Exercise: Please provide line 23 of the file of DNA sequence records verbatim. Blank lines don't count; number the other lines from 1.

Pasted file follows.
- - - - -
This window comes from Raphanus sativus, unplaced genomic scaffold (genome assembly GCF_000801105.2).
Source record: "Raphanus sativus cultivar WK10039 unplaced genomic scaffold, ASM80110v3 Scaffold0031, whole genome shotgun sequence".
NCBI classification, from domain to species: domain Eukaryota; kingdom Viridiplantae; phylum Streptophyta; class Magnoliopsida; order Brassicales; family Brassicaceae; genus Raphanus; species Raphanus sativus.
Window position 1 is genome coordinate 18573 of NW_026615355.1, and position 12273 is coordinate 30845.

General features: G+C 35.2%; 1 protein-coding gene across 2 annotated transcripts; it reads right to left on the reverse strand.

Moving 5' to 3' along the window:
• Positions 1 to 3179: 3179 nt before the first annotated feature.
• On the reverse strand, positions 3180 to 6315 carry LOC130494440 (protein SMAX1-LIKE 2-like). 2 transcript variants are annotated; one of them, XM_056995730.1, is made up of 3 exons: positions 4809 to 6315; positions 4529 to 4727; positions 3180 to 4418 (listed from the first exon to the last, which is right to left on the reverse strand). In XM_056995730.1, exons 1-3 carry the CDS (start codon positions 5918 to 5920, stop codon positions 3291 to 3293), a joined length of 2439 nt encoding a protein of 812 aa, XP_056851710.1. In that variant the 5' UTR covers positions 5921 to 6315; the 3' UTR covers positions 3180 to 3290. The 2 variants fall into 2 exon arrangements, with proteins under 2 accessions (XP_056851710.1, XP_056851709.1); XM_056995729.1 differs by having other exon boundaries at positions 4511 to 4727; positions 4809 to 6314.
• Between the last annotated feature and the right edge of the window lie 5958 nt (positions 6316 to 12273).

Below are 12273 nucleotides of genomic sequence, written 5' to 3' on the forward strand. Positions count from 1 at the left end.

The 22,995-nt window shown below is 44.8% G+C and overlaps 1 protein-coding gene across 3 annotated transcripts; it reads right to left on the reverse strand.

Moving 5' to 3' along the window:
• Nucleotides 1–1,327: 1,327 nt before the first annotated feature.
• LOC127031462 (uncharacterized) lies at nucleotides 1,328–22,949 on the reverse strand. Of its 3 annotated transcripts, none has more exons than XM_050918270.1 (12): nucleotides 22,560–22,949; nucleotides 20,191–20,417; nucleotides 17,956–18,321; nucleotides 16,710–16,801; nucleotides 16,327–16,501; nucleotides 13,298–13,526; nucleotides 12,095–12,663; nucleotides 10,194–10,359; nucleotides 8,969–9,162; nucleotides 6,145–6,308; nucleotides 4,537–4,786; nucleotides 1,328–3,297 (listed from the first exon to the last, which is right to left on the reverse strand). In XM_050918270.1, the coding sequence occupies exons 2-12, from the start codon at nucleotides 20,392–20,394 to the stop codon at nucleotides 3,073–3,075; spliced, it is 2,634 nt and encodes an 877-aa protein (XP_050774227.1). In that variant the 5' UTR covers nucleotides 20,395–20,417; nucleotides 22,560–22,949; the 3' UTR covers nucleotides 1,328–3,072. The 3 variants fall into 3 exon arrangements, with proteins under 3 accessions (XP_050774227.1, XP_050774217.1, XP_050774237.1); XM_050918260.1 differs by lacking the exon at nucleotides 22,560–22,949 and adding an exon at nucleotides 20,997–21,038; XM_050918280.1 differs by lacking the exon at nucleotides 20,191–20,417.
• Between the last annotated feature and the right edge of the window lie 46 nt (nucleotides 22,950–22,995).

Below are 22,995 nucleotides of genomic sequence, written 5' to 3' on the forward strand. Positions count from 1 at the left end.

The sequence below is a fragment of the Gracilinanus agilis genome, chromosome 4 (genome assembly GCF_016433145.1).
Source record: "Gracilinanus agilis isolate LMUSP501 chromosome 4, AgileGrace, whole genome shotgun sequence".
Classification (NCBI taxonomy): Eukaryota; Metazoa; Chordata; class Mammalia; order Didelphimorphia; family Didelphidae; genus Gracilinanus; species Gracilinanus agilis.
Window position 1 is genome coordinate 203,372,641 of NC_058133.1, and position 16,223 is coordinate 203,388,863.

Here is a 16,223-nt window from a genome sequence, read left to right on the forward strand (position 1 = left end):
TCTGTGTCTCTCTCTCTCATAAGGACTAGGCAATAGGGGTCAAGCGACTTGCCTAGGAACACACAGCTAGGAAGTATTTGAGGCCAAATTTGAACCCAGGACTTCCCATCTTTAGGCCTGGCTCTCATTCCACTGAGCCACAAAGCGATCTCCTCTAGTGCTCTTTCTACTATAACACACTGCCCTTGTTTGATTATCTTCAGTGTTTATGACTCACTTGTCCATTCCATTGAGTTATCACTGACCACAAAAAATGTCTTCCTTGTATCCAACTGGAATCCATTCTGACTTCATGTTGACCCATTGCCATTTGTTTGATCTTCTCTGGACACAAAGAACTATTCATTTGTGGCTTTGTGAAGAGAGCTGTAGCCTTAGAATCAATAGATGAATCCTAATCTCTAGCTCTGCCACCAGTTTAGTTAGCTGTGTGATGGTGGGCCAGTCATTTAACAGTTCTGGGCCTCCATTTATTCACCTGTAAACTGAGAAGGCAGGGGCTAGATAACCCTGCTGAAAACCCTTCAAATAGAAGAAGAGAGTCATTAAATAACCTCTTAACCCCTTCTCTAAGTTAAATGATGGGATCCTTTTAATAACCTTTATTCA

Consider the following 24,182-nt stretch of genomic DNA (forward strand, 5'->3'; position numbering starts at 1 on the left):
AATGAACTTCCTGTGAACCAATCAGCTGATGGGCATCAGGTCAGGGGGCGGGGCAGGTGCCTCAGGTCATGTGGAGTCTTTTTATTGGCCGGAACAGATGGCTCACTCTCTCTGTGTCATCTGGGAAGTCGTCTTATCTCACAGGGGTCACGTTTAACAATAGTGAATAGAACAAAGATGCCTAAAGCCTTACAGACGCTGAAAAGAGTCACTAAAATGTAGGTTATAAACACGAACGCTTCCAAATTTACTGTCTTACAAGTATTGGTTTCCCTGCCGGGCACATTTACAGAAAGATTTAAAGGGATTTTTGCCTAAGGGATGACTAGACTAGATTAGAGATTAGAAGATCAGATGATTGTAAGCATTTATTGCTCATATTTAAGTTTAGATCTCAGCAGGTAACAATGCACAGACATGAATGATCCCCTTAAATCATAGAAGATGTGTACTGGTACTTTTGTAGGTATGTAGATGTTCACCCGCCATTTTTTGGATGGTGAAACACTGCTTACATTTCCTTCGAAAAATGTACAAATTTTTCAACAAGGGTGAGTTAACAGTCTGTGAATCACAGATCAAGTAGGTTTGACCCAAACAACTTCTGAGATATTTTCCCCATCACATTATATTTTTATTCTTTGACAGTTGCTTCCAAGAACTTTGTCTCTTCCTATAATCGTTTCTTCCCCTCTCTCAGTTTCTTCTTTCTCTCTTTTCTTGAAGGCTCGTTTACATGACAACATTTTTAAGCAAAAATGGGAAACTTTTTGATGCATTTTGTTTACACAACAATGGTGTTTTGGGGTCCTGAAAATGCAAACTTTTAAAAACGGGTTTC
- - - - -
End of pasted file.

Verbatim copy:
Consider the following 24,182-nt stretch of genomic DNA (forward strand, 5'->3'; position numbering starts at 1 on the left):